The Prius rubbed off so much on other Toyotas that I’ve encountered people who drove a Toyota Sequoia, and they’d say, “It’s a Toyota, so it uses less fuel.” I’d say “Really? What’s your highway mileage?” “Oh, I get about 14.” Well a [Chevrolet] Tahoe gets 22. So that Prius green image just radiated out on the whole Toyota brand, and it was getting to be really damaging in sales. People would say, “the Japanese can figure this stuff out. Detroit is braindead.” Something had to be done. It really fired up the competitive juices, and I said “all right, if that’s where the contest is, we’ll win that one, too.” 


Let’s go for a spin

Just as we’ve comfortably settled into a new E-REV alpha unit pick up truck, Mr. Lutz regales us with the story of the first time he ever drove. “It was a ’39 Ford coupe, when I was eight years old,” Lutz said. “I asked my uncle what a clutch was, and he said, ‘Ah, you have to experience it.’ We were in our driveway and he said, ‘Put your foot on that thing over there, slowly lift off, and add throttle.’ Anyway, I popped the clutch then hit the throttle, we went peeling out of the driveway, did a 180, and came back and hit our own stone wall.” 

Luckily for us, the former GM Vice Chairman has gotten the hang of this driving thing in the 70+ years since his dubious debut. Even if he hadn’t, there’d be no such clutch problems in the plug-in electric hybrid E-REV truck. And the integrated dashboard iPad should be able to handle searching for directions or the nearest tow service should something unexpected happen.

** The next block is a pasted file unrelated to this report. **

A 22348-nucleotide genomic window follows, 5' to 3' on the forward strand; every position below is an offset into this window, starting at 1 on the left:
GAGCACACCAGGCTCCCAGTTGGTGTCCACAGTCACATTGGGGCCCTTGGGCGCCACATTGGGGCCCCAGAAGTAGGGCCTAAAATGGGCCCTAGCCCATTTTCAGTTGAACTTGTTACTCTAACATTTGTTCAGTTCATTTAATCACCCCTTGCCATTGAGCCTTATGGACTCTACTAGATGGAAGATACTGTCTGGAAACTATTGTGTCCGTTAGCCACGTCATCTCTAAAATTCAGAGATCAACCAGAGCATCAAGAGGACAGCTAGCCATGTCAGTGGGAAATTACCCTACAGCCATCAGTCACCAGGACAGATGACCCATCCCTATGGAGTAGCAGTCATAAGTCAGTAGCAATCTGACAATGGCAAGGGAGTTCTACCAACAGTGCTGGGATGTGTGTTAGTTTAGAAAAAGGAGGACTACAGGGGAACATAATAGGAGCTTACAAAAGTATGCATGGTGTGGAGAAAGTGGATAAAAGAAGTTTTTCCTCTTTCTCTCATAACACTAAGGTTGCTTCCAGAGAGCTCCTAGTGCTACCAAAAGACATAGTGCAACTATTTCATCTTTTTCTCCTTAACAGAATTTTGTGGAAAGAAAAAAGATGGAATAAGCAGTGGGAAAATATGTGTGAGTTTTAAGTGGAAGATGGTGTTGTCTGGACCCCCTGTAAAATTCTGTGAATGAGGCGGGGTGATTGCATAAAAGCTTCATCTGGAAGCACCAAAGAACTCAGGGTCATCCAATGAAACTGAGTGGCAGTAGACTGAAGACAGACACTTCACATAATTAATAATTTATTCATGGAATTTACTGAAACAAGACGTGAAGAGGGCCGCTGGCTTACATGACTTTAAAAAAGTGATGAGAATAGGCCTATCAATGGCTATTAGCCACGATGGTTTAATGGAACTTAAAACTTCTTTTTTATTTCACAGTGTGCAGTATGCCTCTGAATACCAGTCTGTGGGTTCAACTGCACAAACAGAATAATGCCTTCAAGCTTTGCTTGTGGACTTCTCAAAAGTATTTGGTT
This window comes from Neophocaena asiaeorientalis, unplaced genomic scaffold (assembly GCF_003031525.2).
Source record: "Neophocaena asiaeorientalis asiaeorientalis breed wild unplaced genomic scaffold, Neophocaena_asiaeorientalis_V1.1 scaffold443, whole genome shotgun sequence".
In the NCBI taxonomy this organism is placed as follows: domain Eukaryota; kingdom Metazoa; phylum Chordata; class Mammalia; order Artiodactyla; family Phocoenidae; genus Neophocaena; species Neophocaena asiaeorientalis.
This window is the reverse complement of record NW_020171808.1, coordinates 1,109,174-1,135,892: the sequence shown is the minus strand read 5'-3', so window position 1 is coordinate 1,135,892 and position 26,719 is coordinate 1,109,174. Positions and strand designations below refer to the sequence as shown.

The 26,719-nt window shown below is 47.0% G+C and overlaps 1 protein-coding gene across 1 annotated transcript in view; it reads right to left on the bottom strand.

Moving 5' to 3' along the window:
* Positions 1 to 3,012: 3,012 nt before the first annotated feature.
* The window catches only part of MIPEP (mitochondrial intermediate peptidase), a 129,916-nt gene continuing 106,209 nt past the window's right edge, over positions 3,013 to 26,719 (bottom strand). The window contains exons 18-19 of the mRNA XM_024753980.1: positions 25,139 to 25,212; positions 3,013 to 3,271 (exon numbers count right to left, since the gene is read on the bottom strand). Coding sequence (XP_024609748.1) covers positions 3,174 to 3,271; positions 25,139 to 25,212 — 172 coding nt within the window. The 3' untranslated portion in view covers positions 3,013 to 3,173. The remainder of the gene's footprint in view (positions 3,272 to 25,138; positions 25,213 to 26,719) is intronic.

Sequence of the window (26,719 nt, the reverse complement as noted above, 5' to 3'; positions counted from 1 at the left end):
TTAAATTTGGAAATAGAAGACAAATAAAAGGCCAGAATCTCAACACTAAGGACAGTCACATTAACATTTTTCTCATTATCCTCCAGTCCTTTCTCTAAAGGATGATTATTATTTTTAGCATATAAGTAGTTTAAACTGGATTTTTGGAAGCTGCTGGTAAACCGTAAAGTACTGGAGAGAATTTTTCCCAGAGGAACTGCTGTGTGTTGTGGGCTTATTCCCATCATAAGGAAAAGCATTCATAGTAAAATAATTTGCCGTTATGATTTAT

David West, Chief Marketing Officer of VIA, has informed us that this alpha unit of the Extended-Range Electric VTRUX has a hand-built gear box, so “it’s still a bit whiny” compared to the beta units that VIA will debut for PG&E tomorrow. Also, the one we’re riding in only packs about 250 hp, compared to the 402 hp of a production unit. 

Any inkling of doubt proves for naught, however, as Lutz powers up the E-REV to the total silence that he says reminds him of his baby, the Chevrolet Volt. “Everyone says its a luxury car,” Lutz said of the Volt, “because it rides easy, and it makes no noise.”

After a smooth few miles up the bay-side coast of the San Francisco peninsula, we make it back to parking lot, roll to a stop to the sound of what EV supporters hope will be the new Heartbeat of America: no sound at all.


Photos by Terrence Taylor 
This article originally appeared in Charged Issue 2 – APR/MAY 2014